Limbo: Neither Here Nor There, But Safe From Hell

Limbo: Neither Here Nor There, But Safe From Hell March 5, 2021

The Roman Catholic notion of Limbo was a triumph of graciousness over cruelty. In this case it was the cruelty implicit in the doctrine of hell. Human decency is more powerful than any creed.

Let’s back up and review the Christian soteriological scheme prior to the medieval creation of Limbo.

In Catholic Christianity, all souls bear the taint of an original sin that was bequeathed to humanity by the first parents, Adam and Eve, who ignored detailed instructions from God about a certain persimmon tree God was partial to.  (The Genesis account does not say apple tree but only fruit tree. And so let’s imagine a persimmon tree, or even a kiwi.)

This earliest sin tainted all human relationships with God. God’s irritation was such that God devised a place of separation for the disembodied souls of humans.  But the separation itself did not sufficiently express God’s annoyance with humanity, and so God made this place of separation a torture chamber also. To further underscore God’s infuriation with humanity about the fruit incident, the place of separation and the torture were not to be temporary inconveniences but everlasting.

(Note to self:  Hell is hell, after all.)

The short list of those consigned to hell is rather long in that it consists of everyone.

There was a way to avoid hell, of course, and that was for each person to make an open declaration that he or she honestly believed the execution of Jesus was effective in delivering him or her from hell. This prerequisite effectively prevented the vast majority of humanity from escaping post-mortem torment since most people had never even heard of Jesus (or hell), especially those who predated his life. It also left unbaptized babies, and children raised outside the church, in the lurch. Some of the ‘Church fathers’ in Christianity’s early centuries assured their readers that babies will certainly be crawling the floors of hell.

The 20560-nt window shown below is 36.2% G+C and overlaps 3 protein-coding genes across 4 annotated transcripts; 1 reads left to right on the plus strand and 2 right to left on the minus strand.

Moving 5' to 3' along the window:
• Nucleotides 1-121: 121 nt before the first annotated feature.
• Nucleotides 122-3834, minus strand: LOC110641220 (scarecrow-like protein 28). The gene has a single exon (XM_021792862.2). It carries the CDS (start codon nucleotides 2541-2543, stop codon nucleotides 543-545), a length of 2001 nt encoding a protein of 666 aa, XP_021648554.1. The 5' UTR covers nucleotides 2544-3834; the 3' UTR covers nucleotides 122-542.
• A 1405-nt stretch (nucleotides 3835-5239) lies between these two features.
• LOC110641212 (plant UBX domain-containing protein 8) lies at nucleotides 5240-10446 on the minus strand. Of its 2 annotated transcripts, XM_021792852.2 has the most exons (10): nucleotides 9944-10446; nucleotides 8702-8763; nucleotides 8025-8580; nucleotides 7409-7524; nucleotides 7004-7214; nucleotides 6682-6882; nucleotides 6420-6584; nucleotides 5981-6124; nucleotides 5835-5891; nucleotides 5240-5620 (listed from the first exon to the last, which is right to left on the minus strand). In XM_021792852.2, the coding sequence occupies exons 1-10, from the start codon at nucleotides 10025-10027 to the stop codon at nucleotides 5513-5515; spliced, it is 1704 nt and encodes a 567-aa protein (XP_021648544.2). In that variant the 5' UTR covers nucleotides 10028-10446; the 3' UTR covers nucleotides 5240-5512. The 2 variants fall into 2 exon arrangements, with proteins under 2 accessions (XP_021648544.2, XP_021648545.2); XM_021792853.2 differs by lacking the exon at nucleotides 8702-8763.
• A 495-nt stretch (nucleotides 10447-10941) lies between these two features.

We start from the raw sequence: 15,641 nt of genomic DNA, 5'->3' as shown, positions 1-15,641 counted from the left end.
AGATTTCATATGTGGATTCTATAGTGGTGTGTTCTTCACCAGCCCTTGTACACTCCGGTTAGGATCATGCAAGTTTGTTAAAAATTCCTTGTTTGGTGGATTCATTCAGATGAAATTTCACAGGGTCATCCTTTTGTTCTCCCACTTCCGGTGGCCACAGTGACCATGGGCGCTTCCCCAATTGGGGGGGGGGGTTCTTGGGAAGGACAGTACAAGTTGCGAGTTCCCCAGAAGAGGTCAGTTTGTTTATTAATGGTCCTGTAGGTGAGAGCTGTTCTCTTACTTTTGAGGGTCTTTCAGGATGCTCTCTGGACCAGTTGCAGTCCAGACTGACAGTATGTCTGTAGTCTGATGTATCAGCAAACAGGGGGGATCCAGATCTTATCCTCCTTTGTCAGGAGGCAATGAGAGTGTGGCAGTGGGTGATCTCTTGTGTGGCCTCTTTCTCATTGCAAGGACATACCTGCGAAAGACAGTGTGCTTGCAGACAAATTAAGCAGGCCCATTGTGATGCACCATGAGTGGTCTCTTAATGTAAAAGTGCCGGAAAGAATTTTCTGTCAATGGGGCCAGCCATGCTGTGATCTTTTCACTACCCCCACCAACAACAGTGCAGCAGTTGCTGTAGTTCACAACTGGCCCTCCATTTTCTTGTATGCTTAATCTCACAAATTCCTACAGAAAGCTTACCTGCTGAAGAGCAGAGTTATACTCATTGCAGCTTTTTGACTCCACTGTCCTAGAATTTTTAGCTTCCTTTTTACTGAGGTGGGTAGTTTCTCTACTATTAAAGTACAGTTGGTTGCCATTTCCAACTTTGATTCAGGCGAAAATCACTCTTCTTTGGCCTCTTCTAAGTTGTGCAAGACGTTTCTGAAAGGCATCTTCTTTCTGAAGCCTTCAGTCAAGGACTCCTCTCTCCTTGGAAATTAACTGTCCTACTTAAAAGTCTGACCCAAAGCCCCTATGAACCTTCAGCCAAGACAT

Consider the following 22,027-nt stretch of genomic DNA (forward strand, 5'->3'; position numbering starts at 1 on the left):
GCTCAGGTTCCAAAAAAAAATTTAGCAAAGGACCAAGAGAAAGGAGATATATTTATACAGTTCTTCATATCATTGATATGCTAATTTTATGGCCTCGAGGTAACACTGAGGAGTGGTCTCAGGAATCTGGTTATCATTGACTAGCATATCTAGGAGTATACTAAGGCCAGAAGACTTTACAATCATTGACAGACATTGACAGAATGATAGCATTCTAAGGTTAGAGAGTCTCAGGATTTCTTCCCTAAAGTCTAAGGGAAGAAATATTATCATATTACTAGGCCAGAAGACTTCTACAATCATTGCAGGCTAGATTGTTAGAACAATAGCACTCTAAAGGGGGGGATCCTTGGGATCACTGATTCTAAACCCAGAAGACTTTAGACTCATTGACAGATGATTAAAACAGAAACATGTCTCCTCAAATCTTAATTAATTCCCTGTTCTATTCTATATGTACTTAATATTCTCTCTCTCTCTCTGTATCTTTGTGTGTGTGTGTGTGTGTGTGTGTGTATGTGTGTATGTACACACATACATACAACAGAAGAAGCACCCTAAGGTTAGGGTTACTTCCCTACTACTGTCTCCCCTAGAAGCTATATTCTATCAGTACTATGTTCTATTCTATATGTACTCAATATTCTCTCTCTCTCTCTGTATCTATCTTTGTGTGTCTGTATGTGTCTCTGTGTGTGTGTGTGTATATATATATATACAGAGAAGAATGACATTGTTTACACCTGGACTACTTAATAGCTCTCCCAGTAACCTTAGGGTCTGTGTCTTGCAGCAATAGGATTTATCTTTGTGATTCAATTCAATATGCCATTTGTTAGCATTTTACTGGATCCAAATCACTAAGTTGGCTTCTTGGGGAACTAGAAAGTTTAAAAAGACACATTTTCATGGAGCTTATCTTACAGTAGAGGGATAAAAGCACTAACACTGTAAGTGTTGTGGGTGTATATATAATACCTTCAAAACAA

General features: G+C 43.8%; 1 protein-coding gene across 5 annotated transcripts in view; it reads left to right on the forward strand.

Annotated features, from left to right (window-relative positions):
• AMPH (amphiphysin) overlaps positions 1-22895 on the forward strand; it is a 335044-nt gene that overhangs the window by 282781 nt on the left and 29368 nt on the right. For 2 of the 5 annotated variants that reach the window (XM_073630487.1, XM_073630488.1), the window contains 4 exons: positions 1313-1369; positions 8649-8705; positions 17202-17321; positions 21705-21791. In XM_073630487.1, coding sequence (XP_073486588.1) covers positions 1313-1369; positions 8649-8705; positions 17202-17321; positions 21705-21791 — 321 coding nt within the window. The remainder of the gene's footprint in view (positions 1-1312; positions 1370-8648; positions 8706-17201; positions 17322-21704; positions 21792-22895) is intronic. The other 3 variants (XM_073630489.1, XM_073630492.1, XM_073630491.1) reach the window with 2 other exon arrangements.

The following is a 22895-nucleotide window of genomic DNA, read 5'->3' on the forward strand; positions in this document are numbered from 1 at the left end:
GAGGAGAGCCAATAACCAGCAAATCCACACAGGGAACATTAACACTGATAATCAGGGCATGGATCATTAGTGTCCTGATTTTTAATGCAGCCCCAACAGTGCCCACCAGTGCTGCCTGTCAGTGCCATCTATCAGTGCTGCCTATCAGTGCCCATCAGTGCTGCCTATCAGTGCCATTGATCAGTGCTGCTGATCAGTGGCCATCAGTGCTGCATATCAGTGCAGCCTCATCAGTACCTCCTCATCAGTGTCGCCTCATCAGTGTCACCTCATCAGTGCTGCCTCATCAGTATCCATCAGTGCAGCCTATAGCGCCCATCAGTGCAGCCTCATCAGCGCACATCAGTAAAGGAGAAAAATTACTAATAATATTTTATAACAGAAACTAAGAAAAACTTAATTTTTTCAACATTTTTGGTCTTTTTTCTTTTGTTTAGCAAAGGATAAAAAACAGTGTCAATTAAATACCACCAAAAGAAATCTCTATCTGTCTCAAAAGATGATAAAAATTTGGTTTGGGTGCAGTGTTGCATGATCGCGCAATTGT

A millennium into Christianity, in the medieval period, it dawned on some soft-hearted prelate that it was simply too cruel to send good people (people who had never heard of Jesus) head first, heels kicking into hell. Doubly cruel the delivery of infants and children to eternal, fiery pain.

Enter Limbo, coming from the Latin word limbus, which means ‘border.’

Morally decent people the world over who never heard of Jesus through no fault of their own, and babies and children, do not go to hell when they die. They go to Limbo, a shadowy territory between heaven and hell, on the border of heaven and hell.

Limbo is neither heaven nor hell, neither here nor there. It hasn’t the drawbacks of hell (no overt torment), but it hasn’t any of the advantages of heaven either (no bliss).

In our day, a few theological adepts petitioned the Church to remove Limbo from the Catholic catechism. And they succeeded!

But the Church should have let Limbo remain. A thousand years ago someone used the invention of Limbo to temper the inherent cruelty in the doctrine of hell. As a badge of decency and a monument to human kindness, let Limbo remain.

Human decency is more powerful than any creed.


Featured  image  ‘limbo’  by  paola  rizzi  via  Flickr

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